Unlike most English teachers, I have never minded grading essays. It’s not like a relish the opportunity to read a stack of papers, some of which are bound to be marginal in quality, but I have always considered it just part of the job and never passed much judgment on it as a task. I’m also not much of a procrastinator and know how to create an environment where I can work effectively (I know some teachers who dread Sundays because of all the grading. I’m that way too. So I don’t grade on Sundays.) At the same time, I never worry about leaving a stack of papers unfinished, trusting that it will get done eventually (it always does). And while I know that teaching some subjects require a lort less grading, I know that I enjoy teaching writing a lot more than I enjoy teaching kids to play sports, which is why I’m not a very good coach. But that’s a story for another time.
Like all teachers, I struggle with whether all of this grading is doing anyone much good. Is it helping anyone to become a better writer? Are they learning anything from the grades and feedback they receive? We all know that grading is an essential part of the educational process; after all, if students always learned what we taught them, we wouldn’t need to test them. We could just record what we taught. But they don’t, so we need some way to measure progress.
That’s what makes writing so elusive to grade: it is part of a larger process that no one ever perfects. We assign writing to make kids better writers and better thinkers as well as to measure what they know. But I struggle often about whether or not the way that I grade accomplishes the growth that I seek. Do students really respond to criticism? Could I respond solely to the things that they do well in order to help them grow? If so, how do I account for skills that they haven’t mastered yet?
Part of my worries come from my own insecurities growing up and into early adulthood. I was never very good at dealing with criticism, not because I grew defensive, but because I internalized it. A bad grade was never about the paper, it was about some shortcoming inside of me. Although I’ve grown a lot in this area, I do tend to get caught in this trap from time to time today, and I wonder how many of my students do as well. Are their grades taken as an attempt to make them better writers, or merely a list of things they didn’t do right?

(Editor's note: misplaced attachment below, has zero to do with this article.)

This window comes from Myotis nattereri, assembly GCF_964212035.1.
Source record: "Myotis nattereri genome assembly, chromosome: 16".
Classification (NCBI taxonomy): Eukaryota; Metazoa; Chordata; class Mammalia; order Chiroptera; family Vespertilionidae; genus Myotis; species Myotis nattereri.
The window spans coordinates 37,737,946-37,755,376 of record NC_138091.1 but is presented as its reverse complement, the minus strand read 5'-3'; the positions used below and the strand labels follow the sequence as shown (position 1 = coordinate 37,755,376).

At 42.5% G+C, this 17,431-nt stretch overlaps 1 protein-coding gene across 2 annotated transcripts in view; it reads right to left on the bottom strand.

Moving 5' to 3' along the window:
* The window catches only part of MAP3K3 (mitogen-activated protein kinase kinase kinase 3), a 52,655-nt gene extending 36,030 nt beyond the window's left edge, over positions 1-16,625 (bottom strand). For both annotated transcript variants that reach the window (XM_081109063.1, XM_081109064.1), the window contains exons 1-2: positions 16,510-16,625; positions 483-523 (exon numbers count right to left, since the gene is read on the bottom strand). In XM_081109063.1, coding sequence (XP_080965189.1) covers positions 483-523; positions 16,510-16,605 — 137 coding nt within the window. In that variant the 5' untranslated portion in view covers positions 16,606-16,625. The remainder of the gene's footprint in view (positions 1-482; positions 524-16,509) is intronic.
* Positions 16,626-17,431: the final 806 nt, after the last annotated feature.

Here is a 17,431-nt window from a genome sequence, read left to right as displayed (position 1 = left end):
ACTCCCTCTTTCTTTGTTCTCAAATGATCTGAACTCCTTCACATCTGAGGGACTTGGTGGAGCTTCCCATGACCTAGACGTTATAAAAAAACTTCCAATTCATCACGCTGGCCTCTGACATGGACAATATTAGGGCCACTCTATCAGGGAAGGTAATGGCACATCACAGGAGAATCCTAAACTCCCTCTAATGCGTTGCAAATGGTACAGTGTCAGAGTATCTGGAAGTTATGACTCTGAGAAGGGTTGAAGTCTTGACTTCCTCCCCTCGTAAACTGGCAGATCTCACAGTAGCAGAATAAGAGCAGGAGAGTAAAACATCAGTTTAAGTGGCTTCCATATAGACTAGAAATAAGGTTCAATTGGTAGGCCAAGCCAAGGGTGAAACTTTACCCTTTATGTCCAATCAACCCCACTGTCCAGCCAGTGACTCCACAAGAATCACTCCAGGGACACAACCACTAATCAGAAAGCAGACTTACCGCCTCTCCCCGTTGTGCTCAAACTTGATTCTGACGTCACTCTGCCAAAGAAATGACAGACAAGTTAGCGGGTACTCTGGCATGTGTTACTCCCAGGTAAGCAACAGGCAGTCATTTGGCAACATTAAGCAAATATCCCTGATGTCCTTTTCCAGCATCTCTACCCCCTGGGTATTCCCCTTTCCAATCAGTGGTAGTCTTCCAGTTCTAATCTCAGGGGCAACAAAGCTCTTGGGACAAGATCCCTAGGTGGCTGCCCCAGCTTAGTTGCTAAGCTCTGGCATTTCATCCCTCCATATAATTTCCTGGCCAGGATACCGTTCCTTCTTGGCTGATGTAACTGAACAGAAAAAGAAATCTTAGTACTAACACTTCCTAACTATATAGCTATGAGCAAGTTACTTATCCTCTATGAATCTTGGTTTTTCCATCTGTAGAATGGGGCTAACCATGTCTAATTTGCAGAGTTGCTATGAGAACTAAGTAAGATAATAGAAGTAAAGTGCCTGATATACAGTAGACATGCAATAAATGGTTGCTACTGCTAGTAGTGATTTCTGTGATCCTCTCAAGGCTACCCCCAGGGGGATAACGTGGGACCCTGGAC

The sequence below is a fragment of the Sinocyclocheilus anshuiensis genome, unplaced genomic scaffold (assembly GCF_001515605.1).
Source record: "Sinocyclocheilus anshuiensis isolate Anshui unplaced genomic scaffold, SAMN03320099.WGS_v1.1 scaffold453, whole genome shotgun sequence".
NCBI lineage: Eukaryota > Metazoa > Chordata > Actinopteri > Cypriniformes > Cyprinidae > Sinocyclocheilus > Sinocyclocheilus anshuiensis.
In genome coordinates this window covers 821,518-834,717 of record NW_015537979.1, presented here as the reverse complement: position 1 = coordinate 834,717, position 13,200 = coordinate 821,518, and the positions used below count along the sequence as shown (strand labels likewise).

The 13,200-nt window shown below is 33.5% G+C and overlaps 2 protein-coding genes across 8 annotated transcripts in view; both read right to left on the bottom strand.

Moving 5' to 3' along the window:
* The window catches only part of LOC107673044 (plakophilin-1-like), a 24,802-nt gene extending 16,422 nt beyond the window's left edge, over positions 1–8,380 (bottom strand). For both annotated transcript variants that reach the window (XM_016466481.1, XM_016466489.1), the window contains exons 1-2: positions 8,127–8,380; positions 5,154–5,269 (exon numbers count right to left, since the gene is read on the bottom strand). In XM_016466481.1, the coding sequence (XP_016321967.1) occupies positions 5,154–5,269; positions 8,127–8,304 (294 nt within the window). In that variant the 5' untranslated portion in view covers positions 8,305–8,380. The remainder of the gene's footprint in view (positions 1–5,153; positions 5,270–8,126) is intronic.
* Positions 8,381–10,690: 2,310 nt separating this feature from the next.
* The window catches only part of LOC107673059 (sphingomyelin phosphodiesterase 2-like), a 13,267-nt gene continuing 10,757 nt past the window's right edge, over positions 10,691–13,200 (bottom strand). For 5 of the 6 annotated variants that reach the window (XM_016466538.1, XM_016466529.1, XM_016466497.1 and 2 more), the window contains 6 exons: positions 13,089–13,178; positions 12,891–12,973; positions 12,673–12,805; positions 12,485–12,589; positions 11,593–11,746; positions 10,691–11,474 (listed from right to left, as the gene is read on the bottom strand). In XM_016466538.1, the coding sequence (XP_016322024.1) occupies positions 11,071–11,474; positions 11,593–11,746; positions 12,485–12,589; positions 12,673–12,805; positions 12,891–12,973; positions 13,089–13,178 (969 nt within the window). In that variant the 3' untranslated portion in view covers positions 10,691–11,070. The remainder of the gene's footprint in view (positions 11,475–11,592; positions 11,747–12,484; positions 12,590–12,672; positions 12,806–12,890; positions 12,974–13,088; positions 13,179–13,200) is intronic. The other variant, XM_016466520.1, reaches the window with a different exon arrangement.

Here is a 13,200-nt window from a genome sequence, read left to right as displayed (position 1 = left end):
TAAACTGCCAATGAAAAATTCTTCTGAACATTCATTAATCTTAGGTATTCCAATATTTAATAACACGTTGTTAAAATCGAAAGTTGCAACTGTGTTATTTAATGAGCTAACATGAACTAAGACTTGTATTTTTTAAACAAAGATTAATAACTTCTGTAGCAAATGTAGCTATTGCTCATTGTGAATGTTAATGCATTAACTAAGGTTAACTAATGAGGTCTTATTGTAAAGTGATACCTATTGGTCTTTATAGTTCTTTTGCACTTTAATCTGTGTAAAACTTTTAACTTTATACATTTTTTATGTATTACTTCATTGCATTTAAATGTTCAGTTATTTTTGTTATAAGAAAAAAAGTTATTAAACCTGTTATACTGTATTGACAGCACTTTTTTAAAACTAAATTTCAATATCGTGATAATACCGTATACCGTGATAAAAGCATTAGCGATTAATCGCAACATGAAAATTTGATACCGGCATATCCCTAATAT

Hence my goal to approach grading from a more compassionate place.
From my observations of other teachers there’s no question that many teachers grade for themselves. They don’t grade to make their students better. Every comment is designed to justify the grade they’ve given. Thus comments are designed to cover your read end – if I mark every error, then they can’t possibly question the grade that I’ve given. Then the problem becomes that after all that effort when the students get these papers back they don’t pore over those comments and the rubric, thoughtfully considering ways to make their NEXT essay that much better. I know they don’t do that because they’ve never done it in my class. So why bother?
I also know that this nit-picky way to grade papers ensures that students won’t get paper back for weeks, and I’ve come to believe that one of the best way that we can respect our students – and the educational process – is to get papers back to students in a timely manner. To do otherwise is like telling a joke and having someone laugh about it a few weeks later. What’s the point?
While some delay is inevitable if you want to have some semblance of a social life and stay happily married, I believe that our constant need to criticize every mistake that students make not only hinders our ability to get papers back quickly but also isn’t a very compassionate thing to do. I’m glad that no one follows me around on a daily basis pointing out everything that I do wrong (that would be a full time job) and we need to make an effort to understand what’s it’s like to write from their point of view. Writing is by and large a very intimate process, and also a very difficult one. Many students try their best and then get a paper back which has more of the teacher’s writing on it than theirs. They cringe. Those get a good grade don’t read the comments because they got the grade they wanted. Those who received a poor grade don’t read the comments because they don’t want to be told what they did wrong.
So I’ve decided that the better course of action is to be more sympathetic as we grade. Let some mistakes go. Focus on the things that matter. Keep in mind that the goal is to help kids become better at processing the things they read, see, and hear. To do so is not only kind but helps kid get the timely feedback they need to do better on the next paper.
My hope in all these musings is that grading essays can become a Zen experience in some way, something enjoyable in the discipline and thoughtfulness it requires. I think of it like the difference between lifting weights and doing yoga. I always enjoyed being done with lifting weights, but never enjoyed it while I was doing it because it always seems like work. Yoga, on the other hand, is enjoyable as you do it because the process is one of self-discovery and inquiry.
I’m still struggling with a kind way to comment on papers, and that will likely be my next pursuit.